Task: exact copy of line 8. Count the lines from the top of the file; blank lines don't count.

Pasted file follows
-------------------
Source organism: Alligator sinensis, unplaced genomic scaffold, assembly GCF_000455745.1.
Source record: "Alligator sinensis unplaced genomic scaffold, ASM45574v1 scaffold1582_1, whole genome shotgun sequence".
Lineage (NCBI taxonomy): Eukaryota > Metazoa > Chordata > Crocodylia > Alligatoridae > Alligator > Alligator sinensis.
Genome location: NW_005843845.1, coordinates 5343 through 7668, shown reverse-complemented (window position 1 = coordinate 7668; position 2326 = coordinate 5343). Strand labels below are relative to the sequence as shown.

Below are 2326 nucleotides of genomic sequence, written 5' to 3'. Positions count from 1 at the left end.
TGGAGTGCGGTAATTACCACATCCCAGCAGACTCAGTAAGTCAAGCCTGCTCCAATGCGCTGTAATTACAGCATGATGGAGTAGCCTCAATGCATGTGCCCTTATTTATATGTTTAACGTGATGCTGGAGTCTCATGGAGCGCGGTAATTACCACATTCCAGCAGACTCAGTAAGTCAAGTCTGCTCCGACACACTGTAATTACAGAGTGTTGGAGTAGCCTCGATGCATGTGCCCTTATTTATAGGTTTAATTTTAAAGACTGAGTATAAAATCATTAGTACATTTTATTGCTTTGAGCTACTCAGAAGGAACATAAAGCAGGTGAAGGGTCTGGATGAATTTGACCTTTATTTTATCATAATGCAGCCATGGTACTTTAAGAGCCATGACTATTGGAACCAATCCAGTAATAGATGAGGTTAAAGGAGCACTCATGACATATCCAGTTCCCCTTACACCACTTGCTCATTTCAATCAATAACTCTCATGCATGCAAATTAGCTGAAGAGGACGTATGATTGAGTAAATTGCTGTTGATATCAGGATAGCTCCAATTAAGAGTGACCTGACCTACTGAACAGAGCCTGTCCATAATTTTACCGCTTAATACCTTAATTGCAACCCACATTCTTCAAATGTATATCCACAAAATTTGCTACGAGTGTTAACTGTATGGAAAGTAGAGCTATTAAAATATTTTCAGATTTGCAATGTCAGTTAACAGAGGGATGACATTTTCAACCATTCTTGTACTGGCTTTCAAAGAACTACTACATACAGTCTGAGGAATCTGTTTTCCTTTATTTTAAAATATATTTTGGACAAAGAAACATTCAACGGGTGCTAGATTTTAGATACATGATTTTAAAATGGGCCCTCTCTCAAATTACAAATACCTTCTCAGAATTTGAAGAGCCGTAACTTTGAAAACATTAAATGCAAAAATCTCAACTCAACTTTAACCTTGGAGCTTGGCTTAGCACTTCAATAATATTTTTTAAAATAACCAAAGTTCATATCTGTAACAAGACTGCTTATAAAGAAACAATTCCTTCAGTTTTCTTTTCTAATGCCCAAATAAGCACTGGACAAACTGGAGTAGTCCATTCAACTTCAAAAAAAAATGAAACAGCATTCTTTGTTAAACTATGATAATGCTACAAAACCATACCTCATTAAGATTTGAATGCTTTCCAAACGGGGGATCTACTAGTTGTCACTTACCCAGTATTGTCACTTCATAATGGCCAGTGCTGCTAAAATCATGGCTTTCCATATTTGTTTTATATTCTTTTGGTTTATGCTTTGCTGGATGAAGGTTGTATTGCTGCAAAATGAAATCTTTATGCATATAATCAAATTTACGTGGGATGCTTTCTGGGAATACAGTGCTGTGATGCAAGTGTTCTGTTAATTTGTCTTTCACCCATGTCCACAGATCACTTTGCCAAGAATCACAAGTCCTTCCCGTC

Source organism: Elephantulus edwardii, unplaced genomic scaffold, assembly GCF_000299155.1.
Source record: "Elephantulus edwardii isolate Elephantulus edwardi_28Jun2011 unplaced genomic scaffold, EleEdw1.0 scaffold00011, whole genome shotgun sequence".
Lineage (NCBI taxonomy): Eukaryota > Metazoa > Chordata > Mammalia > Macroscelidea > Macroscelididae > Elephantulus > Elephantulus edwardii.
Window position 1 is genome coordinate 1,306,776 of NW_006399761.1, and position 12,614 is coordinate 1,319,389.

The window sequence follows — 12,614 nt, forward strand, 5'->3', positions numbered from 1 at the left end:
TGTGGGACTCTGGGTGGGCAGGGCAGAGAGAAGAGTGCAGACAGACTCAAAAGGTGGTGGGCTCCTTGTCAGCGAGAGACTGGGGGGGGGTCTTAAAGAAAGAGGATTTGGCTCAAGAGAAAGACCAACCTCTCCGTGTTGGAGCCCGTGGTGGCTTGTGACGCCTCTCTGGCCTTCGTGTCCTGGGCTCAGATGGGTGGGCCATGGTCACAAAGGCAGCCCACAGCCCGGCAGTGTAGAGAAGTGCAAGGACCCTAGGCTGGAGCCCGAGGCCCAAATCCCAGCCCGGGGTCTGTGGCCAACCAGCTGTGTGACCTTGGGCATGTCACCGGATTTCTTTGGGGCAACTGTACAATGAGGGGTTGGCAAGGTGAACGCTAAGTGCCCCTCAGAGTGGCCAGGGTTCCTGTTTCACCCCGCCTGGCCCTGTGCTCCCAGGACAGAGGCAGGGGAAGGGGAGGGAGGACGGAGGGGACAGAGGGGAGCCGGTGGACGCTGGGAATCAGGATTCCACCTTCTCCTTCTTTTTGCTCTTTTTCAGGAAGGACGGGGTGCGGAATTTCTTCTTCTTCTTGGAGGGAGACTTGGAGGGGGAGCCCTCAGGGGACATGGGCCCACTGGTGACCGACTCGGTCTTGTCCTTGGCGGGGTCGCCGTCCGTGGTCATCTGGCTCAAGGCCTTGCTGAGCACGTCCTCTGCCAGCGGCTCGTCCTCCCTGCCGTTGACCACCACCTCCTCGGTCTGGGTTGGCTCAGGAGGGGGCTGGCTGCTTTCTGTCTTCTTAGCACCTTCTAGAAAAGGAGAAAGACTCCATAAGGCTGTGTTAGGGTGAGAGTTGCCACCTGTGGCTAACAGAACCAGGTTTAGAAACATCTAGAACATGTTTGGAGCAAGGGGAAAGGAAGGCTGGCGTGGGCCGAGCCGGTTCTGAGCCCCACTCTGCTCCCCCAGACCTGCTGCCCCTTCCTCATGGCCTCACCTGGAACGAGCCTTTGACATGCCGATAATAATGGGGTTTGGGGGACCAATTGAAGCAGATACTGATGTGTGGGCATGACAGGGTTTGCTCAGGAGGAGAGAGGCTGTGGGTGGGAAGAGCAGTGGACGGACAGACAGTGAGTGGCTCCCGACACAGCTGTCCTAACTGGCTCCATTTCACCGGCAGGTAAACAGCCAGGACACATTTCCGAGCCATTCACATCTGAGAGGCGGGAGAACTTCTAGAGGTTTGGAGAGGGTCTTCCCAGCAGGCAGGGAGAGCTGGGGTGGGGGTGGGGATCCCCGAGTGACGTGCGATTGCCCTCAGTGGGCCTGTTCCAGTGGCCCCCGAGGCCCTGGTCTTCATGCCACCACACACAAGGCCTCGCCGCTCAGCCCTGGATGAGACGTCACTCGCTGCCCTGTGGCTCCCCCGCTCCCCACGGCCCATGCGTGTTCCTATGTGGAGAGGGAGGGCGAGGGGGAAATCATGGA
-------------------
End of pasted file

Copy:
Source record: "Elephantulus edwardii isolate Elephantulus edwardi_28Jun2011 unplaced genomic scaffold, EleEdw1.0 scaffold00011, whole genome shotgun sequence".